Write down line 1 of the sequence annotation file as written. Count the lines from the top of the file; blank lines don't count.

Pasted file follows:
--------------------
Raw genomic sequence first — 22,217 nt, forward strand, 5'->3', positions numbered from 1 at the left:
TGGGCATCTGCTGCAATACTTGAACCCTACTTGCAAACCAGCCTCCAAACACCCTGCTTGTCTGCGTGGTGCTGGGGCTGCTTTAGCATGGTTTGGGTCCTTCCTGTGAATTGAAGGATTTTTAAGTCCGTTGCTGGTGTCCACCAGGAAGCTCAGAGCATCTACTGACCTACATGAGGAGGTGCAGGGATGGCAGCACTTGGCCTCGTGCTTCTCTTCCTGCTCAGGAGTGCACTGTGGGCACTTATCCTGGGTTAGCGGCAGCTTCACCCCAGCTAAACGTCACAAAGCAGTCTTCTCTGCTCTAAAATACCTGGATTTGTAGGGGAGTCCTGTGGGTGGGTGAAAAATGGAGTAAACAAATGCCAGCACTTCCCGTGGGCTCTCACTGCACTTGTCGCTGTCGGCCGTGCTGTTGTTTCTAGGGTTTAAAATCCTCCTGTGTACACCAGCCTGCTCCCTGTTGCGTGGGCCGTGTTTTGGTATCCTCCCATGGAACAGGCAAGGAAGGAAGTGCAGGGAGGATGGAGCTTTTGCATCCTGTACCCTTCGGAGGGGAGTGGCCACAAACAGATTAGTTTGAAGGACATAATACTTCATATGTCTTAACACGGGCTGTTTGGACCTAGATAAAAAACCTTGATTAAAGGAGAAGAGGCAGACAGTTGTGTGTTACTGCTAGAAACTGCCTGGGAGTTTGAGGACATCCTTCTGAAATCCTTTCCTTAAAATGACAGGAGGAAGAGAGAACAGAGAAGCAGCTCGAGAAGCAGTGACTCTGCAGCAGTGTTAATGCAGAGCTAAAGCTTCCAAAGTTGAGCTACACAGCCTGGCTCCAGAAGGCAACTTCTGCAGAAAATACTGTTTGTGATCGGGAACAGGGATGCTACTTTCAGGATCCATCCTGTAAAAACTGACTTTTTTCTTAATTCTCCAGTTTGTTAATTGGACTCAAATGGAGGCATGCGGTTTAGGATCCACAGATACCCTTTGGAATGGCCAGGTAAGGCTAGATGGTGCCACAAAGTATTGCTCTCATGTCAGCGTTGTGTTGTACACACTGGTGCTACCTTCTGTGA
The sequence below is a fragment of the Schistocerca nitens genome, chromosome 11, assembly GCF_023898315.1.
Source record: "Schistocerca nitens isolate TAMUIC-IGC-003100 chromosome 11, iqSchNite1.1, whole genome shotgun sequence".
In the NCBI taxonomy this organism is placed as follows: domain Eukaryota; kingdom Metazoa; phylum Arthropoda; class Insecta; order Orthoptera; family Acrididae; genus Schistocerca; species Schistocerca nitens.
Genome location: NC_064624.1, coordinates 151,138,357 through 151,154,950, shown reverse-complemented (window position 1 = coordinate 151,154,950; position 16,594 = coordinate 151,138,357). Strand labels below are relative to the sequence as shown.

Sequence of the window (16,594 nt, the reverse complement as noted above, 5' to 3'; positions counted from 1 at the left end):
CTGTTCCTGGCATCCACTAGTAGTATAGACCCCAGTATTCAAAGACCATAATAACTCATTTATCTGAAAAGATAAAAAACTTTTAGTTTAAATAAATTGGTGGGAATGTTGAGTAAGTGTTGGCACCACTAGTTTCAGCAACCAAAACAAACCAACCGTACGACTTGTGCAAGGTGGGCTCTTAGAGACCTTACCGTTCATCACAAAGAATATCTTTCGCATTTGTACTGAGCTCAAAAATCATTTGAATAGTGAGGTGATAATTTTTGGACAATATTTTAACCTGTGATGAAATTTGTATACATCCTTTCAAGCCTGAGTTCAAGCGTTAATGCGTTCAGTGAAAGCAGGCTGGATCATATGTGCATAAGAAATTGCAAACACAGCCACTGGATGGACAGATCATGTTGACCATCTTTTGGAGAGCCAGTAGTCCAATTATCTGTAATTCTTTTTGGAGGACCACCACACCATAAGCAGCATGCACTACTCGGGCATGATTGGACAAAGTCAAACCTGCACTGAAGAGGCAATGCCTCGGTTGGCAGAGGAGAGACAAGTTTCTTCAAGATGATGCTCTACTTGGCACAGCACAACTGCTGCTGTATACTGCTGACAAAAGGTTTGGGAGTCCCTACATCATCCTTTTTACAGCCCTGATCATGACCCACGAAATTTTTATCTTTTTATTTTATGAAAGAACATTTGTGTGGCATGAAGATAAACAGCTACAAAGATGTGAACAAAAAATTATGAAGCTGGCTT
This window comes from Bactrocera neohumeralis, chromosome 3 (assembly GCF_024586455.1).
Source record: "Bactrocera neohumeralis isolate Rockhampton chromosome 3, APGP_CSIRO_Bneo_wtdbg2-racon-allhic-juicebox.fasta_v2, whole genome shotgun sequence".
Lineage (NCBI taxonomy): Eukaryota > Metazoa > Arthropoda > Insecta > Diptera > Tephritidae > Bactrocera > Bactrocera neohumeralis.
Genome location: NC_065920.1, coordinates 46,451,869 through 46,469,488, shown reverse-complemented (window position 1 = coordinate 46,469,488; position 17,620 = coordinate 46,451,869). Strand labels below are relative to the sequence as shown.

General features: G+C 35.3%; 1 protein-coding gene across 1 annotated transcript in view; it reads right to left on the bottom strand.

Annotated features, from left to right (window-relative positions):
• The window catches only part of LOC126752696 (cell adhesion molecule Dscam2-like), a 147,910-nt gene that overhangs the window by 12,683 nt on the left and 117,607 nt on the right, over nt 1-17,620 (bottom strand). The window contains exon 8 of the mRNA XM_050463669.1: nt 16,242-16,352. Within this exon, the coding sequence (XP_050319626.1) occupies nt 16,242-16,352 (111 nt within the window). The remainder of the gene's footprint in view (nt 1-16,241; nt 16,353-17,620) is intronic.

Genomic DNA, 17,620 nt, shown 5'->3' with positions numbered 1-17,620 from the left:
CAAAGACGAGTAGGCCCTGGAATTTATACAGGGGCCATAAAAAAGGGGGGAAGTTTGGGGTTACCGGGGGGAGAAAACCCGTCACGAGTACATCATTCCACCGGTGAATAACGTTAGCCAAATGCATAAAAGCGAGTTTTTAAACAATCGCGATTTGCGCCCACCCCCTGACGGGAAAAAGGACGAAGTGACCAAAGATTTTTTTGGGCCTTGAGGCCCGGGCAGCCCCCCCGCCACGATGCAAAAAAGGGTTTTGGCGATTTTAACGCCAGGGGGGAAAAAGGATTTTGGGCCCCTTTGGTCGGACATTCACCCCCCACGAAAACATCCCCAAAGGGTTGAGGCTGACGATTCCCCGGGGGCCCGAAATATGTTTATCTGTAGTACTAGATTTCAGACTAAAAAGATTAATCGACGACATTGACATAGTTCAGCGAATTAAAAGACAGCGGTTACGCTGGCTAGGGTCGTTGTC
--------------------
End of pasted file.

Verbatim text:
Raw genomic sequence first — 22,217 nt, forward strand, 5'->3', positions numbered from 1 at the left: